characteristics, but I will focus on one, taken from the Oslo process. His
negotiations with PLO leader Yasser Arafat were difficult and tiring, with
endless bickering over every inch of land, fragment of security and facet of
It came to a peak during the interimagreement
negotiations over the future of Hebron. Israel had agreed to Palestinian
self-rule in seven of the eight largest Palestinian cities, excluding Hebron,
due to the Jewish presence in its Old City and in nearby Kiryat Arba, and
security considerations related to the settlers living there.
clear to all of us involved in these negotiations that the Palestinians could
not accept control and hold elections in all West Bank cities, excluding Hebron,
then with a Palestinian population of roughly 118,000 and a Jewish presence of
Peres and Arafat met for a dramatic session at Taba. Peres, who was
foreign minister at the time, understood Arafat’s predicament, but also knew
that prime minister Yitzhak Rabin was under tremendous pressure from the
settlers and the army not to hand over Hebron.
Peres decided to offer
Arafat a compromise: The city would come under Palestinian control, yet
limited security authority and Israeli jurisdiction over the Jewish
the city, the Tomb of the Patriarchs and Kiryat Arba. After nights and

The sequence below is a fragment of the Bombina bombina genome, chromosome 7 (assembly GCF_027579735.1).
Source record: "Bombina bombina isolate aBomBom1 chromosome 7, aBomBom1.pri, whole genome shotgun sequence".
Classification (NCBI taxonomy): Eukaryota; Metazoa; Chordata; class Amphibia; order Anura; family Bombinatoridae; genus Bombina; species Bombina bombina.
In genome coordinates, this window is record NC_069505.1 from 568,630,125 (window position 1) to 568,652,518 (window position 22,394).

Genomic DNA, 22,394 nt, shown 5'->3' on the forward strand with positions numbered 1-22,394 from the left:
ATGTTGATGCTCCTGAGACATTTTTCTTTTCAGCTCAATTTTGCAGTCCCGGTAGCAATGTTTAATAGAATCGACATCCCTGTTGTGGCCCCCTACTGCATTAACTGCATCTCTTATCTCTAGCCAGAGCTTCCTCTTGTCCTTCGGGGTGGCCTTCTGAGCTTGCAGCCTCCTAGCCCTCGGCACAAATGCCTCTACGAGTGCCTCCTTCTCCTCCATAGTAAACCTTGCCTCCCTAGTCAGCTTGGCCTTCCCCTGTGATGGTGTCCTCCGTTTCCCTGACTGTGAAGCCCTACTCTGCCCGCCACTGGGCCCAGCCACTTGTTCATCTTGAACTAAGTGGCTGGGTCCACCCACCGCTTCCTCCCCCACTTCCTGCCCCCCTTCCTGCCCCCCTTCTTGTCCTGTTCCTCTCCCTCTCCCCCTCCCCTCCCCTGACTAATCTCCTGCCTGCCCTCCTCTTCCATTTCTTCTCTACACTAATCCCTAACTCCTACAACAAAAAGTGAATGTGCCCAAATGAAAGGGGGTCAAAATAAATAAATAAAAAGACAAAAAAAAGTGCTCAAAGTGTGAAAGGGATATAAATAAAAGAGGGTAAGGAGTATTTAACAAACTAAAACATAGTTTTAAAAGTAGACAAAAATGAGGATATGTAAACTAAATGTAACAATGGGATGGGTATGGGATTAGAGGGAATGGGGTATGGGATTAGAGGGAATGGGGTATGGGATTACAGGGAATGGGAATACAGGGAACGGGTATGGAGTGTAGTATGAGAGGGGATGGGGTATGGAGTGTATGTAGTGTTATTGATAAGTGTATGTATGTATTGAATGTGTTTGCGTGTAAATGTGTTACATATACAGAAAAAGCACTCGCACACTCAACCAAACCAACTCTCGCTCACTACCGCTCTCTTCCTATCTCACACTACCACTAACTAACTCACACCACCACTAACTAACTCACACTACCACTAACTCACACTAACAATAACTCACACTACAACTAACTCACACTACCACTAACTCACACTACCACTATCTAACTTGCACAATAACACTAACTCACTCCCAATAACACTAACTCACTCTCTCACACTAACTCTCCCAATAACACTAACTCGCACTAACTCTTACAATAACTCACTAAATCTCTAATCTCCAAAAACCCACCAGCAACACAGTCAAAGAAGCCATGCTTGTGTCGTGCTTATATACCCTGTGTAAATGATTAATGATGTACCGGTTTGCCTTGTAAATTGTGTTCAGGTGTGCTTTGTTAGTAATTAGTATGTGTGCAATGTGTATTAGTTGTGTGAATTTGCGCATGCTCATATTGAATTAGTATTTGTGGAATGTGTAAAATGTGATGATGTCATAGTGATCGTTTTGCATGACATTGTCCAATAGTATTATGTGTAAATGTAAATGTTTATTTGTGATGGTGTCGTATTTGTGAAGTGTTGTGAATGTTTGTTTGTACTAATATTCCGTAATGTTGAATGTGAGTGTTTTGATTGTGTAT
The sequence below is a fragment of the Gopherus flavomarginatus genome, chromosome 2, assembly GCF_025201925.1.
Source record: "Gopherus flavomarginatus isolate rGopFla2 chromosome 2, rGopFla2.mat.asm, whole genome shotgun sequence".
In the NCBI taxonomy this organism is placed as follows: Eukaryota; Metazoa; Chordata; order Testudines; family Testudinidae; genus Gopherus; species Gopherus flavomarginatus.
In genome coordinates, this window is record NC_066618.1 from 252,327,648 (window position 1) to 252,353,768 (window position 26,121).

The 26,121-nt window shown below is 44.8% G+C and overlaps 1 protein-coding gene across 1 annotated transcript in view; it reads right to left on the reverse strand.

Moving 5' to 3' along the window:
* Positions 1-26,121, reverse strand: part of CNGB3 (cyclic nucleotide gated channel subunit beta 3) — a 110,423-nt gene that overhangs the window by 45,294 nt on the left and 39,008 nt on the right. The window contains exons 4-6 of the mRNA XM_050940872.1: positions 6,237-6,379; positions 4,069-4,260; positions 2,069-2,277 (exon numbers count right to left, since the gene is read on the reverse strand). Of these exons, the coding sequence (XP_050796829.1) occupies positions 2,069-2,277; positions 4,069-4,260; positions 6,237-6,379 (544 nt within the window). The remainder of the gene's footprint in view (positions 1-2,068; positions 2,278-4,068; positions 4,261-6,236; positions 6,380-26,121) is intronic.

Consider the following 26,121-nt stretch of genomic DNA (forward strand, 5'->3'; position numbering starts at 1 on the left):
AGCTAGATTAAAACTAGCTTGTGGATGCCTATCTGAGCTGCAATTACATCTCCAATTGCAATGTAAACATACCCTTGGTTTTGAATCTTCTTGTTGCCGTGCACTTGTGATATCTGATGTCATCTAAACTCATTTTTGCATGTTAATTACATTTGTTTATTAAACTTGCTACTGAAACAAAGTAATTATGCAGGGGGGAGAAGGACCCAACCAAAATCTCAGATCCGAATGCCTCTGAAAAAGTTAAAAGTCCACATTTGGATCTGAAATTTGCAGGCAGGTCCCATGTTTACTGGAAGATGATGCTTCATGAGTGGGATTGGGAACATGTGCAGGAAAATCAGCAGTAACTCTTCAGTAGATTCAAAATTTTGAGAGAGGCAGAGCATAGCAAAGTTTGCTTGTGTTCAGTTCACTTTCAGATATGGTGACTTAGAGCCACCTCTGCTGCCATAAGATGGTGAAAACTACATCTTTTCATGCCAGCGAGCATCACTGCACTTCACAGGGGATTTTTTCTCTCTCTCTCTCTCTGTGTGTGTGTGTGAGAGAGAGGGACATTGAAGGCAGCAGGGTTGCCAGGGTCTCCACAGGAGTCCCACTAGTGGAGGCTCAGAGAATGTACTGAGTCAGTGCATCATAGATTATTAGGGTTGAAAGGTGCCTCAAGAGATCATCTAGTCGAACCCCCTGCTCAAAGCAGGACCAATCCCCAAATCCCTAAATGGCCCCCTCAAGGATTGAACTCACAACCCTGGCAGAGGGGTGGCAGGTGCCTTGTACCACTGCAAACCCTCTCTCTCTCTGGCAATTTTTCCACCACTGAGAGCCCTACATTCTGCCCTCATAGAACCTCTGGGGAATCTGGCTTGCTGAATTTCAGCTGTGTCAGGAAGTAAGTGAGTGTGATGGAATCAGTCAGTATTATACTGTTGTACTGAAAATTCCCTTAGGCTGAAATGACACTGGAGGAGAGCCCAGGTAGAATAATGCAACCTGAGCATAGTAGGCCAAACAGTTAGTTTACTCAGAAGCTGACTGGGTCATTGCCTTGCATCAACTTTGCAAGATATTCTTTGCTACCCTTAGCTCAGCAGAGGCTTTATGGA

days of almost brutal negotiations, Arafat was convinced to
Now it was up to Peres to convince the cabinet. Rabin convened an
inner-cabinet meeting. Generals present voiced opposition to the deal, warning
of a settler uproar.
In response, Peres virtually exploded and turned to
the prime minister: “Yitzhak, we must make a decision tonight that is even more
fundamental than the future of Hebron. Is our country run by the settlers, or by
the army, or by the elected government?”
The room turned quiet. Peres had just
shattered three Israeli myths – that history should dictate decisions about our
future; that the settlers represent the bridge between past and future; and that
political decisions related to security would be led by the army, rather than
the political leadership. Rabin agreed with Peres and the compromise proposal
This episode, I believe, reflects also our present
predicament: Will Israel continue on the path of a two-state solution, and make
decisions based on its liberal democratic values, or give in to religious,
messianic concepts and narrow, shortsighted security considerations?
short term we do not know the answer, and even Peres these days is
As far as the long-term future is
concerned, Peres remains a visionary, an activist and an optimist. He believes
in the ability to translate strength built also on scientific and technological
progress into a better society at peace with the world and its
In many ways, I see Shimon Peres as Israel’s architect for the
future. I am convinced that if Peres were left to his devices, he would achieve
peace in the region, as he understands better than anyone the translation of
power into goodwill, the need to respect the other and the art of creative
Happy birthday, Mr. Peres!
Uri Savir is the president of the
Peres Center for Peace and was Israel’s chief negotiator of the Oslo Accords.